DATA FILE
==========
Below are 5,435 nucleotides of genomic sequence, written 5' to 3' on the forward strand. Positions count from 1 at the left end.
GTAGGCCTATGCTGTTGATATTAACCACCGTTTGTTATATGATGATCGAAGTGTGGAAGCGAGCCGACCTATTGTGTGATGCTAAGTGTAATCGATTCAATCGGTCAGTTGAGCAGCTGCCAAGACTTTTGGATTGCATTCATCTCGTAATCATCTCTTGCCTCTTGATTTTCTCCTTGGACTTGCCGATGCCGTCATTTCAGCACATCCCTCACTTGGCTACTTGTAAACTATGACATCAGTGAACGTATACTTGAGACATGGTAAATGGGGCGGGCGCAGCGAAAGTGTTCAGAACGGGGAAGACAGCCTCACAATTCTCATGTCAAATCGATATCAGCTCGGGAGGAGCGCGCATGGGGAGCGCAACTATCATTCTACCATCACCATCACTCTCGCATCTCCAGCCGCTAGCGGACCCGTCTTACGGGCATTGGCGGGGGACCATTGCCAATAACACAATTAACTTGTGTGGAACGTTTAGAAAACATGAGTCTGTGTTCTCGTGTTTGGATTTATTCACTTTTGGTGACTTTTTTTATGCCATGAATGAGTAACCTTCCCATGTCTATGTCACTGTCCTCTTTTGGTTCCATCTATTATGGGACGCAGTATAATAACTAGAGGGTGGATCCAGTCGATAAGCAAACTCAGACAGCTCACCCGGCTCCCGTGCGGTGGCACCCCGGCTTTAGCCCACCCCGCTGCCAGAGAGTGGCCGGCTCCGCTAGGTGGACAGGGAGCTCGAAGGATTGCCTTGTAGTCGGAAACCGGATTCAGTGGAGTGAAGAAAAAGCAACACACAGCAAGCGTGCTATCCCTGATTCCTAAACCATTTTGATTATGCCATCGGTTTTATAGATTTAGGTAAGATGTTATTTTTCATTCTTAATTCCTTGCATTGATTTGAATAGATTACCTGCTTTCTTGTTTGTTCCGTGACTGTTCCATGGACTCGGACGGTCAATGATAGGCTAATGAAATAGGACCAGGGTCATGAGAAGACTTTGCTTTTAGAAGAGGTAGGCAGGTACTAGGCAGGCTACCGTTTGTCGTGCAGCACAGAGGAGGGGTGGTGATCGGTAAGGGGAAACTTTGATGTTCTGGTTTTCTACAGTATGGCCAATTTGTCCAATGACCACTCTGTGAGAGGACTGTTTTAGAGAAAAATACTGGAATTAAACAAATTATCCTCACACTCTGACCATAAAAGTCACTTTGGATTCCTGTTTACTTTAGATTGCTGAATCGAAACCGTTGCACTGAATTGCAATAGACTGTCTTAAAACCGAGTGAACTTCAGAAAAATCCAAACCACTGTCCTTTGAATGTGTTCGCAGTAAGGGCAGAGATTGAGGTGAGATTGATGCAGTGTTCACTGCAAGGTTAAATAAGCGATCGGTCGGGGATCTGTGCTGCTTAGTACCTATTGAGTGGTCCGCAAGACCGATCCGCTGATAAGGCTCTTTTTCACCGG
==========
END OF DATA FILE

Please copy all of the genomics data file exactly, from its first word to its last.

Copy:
Below are 5,435 nucleotides of genomic sequence, written 5' to 3' on the forward strand. Positions count from 1 at the left end.
GTAGGCCTATGCTGTTGATATTAACCACCGTTTGTTATATGATGATCGAAGTGTGGAAGCGAGCCGACCTATTGTGTGATGCTAAGTGTAATCGATTCAATCGGTCAGTTGAGCAGCTGCCAAGACTTTTGGATTGCATTCATCTCGTAATCATCTCTTGCCTCTTGATTTTCTCCTTGGACTTGCCGATGCCGTCATTTCAGCACATCCCTCACTTGGCTACTTGTAAACTATGACATCAGTGAACGTATACTTGAGACATGGTAAATGGGGCGGGCGCAGCGAAAGTGTTCAGAACGGGGAAGACAGCCTCACAATTCTCATGTCAAATCGATATCAGCTCGGGAGGAGCGCGCATGGGGAGCGCAACTATCATTCTACCATCACCATCACTCTCGCATCTCCAGCCGCTAGCGGACCCGTCTTACGGGCATTGGCGGGGGACCATTGCCAATAACACAATTAACTTGTGTGGAACGTTTAGAAAACATGAGTCTGTGTTCTCGTGTTTGGATTTATTCACTTTTGGTGACTTTTTTTATGCCATGAATGAGTAACCTTCCCATGTCTATGTCACTGTCCTCTTTTGGTTCCATCTATTATGGGACGCAGTATAATAACTAGAGGGTGGATCCAGTCGATAAGCAAACTCAGACAGCTCACCCGGCTCCCGTGCGGTGGCACCCCGGCTTTAGCCCACCCCGCTGCCAGAGAGTGGCCGGCTCCGCTAGGTGGACAGGGAGCTCGAAGGATTGCCTTGTAGTCGGAAACCGGATTCAGTGGAGTGAAGAAAAAGCAACACACAGCAAGCGTGCTATCCCTGATTCCTAAACCATTTTGATTATGCCATCGGTTTTATAGATTTAGGTAAGATGTTATTTTTCATTCTTAATTCCTTGCATTGATTTGAATAGATTACCTGCTTTCTTGTTTGTTCCGTGACTGTTCCATGGACTCGGACGGTCAATGATAGGCTAATGAAATAGGACCAGGGTCATGAGAAGACTTTGCTTTTAGAAGAGGTAGGCAGGTACTAGGCAGGCTACCGTTTGTCGTGCAGCACAGAGGAGGGGTGGTGATCGGTAAGGGGAAACTTTGATGTTCTGGTTTTCTACAGTATGGCCAATTTGTCCAATGACCACTCTGTGAGAGGACTGTTTTAGAGAAAAATACTGGAATTAAACAAATTATCCTCACACTCTGACCATAAAAGTCACTTTGGATTCCTGTTTACTTTAGATTGCTGAATCGAAACCGTTGCACTGAATTGCAATAGACTGTCTTAAAACCGAGTGAACTTCAGAAAAATCCAAACCACTGTCCTTTGAATGTGTTCGCAGTAAGGGCAGAGATTGAGGTGAGATTGATGCAGTGTTCACTGCAAGGTTAAATAAGCGATCGGTCGGGGATCTGTGCTGCTTAGTACCTATTGAGTGGTCCGCAAGACCGATCCGCTGATAAGGCTCTTTTTCACCGG